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How To Take Study Notes: 5 Effective Note Taking Methods

The Sentence Method

The Sentence Method

This method involves jotting down important information on each topic. Each line on the page is a separate topic. Use headings for each main topic.

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IDEA EXTRACTED FROM:

How To Take Study Notes: 5 Effective Note Taking Methods

How To Take Study Notes: 5 Effective Note Taking Methods

https://www.oxfordlearning.com/5-effective-note-taking-methods/

oxfordlearning.com

5

Key Ideas

The Cornell Method

Divide your paper into three sections: a 2.5” margin to the left, a 2” summary section on the bottom, and a main 6” section.

  • The main 6" section is used for note-taking during class.
  • The 2.5" margin to the left is the cues section. Use this space to write down ideas you'll need to remember. Add a prompt for each. Include vocabulary words and study questions here.
  • The 2" summary section at the bottom is where you'll highlight the main points.

The advantages of this method are notes that are neatly organized and summarized.

The Mapping Method

The page is organized by topic. While in class, start with the main topic. Branch off and write a heading for each of the subtopics. Add important notes underneath each subtopic.

This method is useful for visual learners. It helps you understand the relationships between topics.

The Outlining Method

Use headings and bullet points with supporting facts.

  • During a lesson, begin your notes with a bullet point for the main topic.
  • The first subtopic is placed below and indented slightly to the right.
  • Jot down the details below your heading and slightly to the right.

This method is useful when a topic includes a lot of detail.

The Charting Method

Divide the page into 3 columns and label each column by category. Fill the details of each category in the rows below.

This method is useful for lessons that cover a lot of facts or relationships between topics.

The Sentence Method

This method involves jotting down important information on each topic. Each line on the page is a separate topic. Use headings for each main topic.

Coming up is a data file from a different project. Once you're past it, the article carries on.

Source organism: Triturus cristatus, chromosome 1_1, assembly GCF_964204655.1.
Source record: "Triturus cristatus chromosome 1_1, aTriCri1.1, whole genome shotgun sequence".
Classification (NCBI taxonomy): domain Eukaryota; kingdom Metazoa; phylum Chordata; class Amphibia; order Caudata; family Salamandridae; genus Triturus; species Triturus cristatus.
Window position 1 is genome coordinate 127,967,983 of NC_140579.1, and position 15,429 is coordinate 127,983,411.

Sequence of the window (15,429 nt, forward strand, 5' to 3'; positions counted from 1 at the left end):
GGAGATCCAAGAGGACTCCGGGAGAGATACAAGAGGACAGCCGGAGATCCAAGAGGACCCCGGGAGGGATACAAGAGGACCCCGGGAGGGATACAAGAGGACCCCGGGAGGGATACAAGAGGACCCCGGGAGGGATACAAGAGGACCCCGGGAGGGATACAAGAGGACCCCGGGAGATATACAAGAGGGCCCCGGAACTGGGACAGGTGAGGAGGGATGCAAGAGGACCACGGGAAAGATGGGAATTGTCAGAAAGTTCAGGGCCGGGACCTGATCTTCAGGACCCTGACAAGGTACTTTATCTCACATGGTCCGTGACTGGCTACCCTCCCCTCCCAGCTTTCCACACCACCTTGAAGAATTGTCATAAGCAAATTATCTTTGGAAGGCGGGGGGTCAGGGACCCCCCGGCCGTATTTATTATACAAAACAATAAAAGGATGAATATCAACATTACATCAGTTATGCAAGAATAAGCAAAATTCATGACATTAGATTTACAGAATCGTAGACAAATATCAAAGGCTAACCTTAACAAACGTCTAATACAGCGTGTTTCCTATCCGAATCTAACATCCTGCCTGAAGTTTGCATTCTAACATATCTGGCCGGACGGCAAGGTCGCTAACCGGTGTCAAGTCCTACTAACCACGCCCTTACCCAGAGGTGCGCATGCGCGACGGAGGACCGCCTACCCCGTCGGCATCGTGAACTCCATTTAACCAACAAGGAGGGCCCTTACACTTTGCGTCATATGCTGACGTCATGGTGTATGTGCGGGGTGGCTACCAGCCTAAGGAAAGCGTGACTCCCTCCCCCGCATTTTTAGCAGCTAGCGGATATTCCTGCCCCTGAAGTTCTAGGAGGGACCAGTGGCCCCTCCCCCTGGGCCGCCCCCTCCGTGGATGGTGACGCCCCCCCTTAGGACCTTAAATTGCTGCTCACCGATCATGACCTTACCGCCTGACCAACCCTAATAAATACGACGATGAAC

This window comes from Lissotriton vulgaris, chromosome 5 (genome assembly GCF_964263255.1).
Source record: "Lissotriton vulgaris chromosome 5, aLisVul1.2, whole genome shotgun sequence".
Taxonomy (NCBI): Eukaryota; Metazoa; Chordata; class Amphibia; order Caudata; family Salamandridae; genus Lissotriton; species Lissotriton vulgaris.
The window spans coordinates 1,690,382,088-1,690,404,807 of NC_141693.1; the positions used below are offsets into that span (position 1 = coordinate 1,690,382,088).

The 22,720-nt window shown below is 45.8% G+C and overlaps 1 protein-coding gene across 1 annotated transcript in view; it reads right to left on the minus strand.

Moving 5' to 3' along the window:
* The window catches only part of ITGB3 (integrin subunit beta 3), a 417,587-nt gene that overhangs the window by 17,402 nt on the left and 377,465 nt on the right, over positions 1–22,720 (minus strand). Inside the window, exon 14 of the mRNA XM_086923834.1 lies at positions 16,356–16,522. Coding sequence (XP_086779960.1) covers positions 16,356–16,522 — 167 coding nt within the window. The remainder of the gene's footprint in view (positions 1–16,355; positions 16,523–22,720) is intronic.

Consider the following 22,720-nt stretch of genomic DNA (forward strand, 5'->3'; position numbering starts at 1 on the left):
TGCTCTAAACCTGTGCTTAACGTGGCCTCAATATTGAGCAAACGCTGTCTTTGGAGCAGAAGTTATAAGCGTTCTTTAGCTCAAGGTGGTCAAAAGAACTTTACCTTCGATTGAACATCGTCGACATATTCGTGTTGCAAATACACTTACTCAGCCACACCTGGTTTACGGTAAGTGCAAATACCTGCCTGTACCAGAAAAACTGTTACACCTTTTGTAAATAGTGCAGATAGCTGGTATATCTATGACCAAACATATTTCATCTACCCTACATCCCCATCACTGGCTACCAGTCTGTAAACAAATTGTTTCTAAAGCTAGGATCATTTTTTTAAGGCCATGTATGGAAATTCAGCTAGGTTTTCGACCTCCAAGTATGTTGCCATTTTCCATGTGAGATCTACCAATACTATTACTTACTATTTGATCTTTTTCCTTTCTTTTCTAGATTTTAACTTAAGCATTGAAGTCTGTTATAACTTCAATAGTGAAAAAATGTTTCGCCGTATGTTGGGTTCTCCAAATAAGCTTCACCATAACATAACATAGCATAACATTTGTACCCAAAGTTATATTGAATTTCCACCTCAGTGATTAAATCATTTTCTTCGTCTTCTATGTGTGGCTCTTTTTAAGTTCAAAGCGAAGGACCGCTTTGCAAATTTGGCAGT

SIMILAR ARTICLES & IDEAS:

Note Taking - Starter Tips

Preparation steps before a note-taking session:

  • Try to get familiar with the topic that is going to be discussed, beforehand. This leads to better understanding.
  • M...

Outline Method

Taking a structured approach to note-taking is the best way. Put the outline notes by choosing four or five key points of the lecture, followed by in-depth sub-points. One way to review is to use the Cornell Method, which divides the note sheet into three sections:

  • Cues: It includes key questions and main points.
  • Notes: Which you write during the class using the outline method. 
  • Summary: Which you can write after class while reviewing.

The Mind Map

The mind map is a visual diagram of abstract concepts.

It works best in subjects like chemistry, history and philosophy, subjects having a neural network like interlocked and complex topics. 

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The Outline/List

Is a linear method of taking notes that proceeds down the page, using indentation or bullets to denote major and minor points.

Pros: it records content relationship in a way tha...

The Sentence Method

The goal is to jot down your thoughts as quickly as possible. Format is kept to a minimum: every new thought is written on a new line. 

Pros: Is like free writing for notes.

Cons: lack organization and notes can be hard to understand.

Works for: meetings or lectures that lack organization; when information is presented very quickly.

SQ3R (Survey, Question, Read, Recite, Review)

  • Skim the material for bolded text, images, summaries, to produce a list of headlines;
  • Each headline is then written in the form of a question;
  • Record your “answers” to the reading questions under each corresponding header;
  • Once you’ve finished reading the text, write a summary of the material from memory—this is the “recite” part of the process. 
  • Finally, review your notes to make sure you’ve completely grasped the concepts.

Works for: dense written material.

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Adapting to context

Different types of information demand different styles of note-taking. There are lots of reasons to take notes: to retain information, to capture ideas, to problem solve or brainstorm, to visualiz...